An easy, 5km walk around Oulart Hill culminates with a passageway taking you through the veil between present and past
Did you know you can walk inside a hill in Wexford?
Tulach a’ tSolais means ‘Mound of Light’ in Irish. Perched atop Oulart Hill, the bulge is cleaved in half by two chalky-white concrete walls forming a passageway. Step into it and you’re taken into a chamber, an echoey arc stowed away inside the earth.
The mound is a memorial to the 1798 Rebellion, and the highlight of The Jean Kennedy Smith Walk, a 5km loop around Oulart village named after the US ambassador who turned the sod on the mound in 1998.
I started out from the trailhead at St Patrick’s Church, following a boreen for a kilometre or so up to the top of the hill (there’s a car park here if you want to cheat the climb). There, I turned left onto Cosán na Glóire, a short trail lined with commemorative stones skirting the 1798 battlefield. One of them recalls the “Wexford Republic” that United Irishmen are said to have administered for a few weeks afterwards. Views stretch for miles, and I met just two other walkers.
“The approach should be like the surprise of a fairy ring,” as Ronnie Tallon, the architect who created Tulach a’ tSolais together with sculptor Michael Warren, put it.
And it is. Passing through a small thatch of trees, I found a short, freshly mown path leading to the portal. I felt like Indiana Jones stepping inside, my steps echoing as the chamber opened up, revealing two giant slabs of 220-year-old oak. They would have been saplings in 1798.
The monument commemorated the bicentennial of 1798 in the context of the European Enlightenment. And certainly, you can muse on how the big, bisected mound evokes political divisions and culture wars. Or how its passageway takes you through the veil between present and past. Inside, I thought of Newgrange — though the light slicing through Tulach a’ tSolais is brightest on June 21, the Summer Solstice (and date of the Battle of Vinegar Hill).
But it’s also brilliantly immersive. Kids can climb or crawl in and around it. You marvel at how your voice changes, or how the rain forms a showery curtain inside. And I didn’t see a speck of litter anywhere in or around it.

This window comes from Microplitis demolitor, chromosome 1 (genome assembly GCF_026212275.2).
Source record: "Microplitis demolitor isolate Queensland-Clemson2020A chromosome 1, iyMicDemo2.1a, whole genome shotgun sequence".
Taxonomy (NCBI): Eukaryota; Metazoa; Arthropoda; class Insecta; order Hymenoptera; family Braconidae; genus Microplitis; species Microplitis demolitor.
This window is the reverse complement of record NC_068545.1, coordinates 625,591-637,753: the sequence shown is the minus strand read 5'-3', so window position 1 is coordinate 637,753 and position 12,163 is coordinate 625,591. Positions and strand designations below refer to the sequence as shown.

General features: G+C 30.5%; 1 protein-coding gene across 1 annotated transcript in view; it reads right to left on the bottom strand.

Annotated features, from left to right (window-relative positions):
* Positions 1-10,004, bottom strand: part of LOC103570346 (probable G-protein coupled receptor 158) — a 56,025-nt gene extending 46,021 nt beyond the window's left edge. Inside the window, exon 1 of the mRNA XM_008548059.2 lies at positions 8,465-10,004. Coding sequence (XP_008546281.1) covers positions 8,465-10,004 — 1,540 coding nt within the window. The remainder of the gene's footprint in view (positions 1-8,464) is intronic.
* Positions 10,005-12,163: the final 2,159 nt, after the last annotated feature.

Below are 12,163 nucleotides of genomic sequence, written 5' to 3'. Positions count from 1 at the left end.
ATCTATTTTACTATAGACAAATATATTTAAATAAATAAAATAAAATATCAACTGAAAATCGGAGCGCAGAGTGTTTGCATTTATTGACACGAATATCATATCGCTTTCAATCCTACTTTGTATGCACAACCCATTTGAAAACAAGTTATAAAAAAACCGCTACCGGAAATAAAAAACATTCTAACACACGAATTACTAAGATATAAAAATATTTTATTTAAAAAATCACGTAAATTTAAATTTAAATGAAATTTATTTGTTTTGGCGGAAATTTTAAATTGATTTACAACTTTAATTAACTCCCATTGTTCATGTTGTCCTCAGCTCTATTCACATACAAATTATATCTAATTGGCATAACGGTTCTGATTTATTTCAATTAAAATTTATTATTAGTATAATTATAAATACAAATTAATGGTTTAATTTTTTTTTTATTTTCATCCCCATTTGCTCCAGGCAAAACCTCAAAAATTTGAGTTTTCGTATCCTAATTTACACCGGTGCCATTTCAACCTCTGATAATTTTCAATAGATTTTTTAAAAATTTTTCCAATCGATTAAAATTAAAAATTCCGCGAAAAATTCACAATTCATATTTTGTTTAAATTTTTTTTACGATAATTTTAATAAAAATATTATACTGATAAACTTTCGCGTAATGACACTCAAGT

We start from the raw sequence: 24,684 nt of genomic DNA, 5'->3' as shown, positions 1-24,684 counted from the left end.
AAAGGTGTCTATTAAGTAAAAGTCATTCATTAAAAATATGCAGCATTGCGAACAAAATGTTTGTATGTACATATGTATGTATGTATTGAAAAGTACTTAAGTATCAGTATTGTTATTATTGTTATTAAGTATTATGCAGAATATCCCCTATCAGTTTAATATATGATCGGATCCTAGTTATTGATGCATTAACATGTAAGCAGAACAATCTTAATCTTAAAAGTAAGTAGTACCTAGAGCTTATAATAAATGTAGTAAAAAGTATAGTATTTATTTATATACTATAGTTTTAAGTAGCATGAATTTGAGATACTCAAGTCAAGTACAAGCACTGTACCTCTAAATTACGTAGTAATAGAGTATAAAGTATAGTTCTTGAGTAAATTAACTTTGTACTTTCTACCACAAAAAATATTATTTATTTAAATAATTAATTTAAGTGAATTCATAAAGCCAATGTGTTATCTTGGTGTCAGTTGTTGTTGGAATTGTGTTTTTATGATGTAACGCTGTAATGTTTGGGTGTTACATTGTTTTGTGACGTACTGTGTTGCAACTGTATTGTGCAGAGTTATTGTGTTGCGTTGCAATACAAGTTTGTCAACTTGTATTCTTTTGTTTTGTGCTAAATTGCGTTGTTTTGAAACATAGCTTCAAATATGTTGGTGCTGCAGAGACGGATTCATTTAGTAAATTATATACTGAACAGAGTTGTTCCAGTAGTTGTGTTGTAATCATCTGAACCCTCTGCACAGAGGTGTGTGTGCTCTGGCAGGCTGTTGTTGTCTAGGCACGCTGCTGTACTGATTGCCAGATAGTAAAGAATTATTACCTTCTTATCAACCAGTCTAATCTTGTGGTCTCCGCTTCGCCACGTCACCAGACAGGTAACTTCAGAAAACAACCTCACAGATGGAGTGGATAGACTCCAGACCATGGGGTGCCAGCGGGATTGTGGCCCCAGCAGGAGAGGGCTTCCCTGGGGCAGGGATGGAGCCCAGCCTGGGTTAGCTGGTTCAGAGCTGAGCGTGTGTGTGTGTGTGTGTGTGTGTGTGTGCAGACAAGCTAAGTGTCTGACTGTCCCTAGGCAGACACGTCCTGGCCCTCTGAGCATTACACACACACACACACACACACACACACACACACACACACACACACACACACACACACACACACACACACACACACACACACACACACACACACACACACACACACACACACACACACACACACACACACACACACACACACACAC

From there, the walk loops through woodland containing Fr Murphy’s Well, where the 1798 leader is said to have washed a graze on his neck. The waymarkers then led me through a field into Bessy Breen’s Lane, a pathway closing into tunnels of hedgerow in places, before circling past other sites and monuments back towards Oulart.
The Jean Kennedy Smith loop is one of three walks around the hill — Cosán na Glóire (0.5km) is the shortest, while a 10km linear trail continues to The Unyoke along 3km of the medieval Dublin to Wexford coach road.
Oulart (An tAbhallort) comes from the Irish for orchard; The Unyoke is so-called because farmers and travellers once ‘unyoked’ their carts at its inn.
Talk about time travel.
Level: Easy to moderate. The Oulart Hill walk is a looped trail on a mix of quiet country roads, forest trails and grassy tracks. Sections are not suitable for wheelchair users or buggies.
Distance: 5km. Allow roughly two hours with stops to explore.
Tips: The 10km trail to The Unyoke is linear, so have a plan for getting back to your car or the Oulart trailhead. Pack binoculars for bird- and wildlife spotting.
Nearby: There are lots of walking trails in Wexford - see the wexfordtrails.ie website for more ideas, or our recent features on the Cahore Point Trail and Raven Point loop. For more great walks in Ireland, visit our Irish walks hub.
More info: oularthill.ie and wexfordwalkingtrail.ie.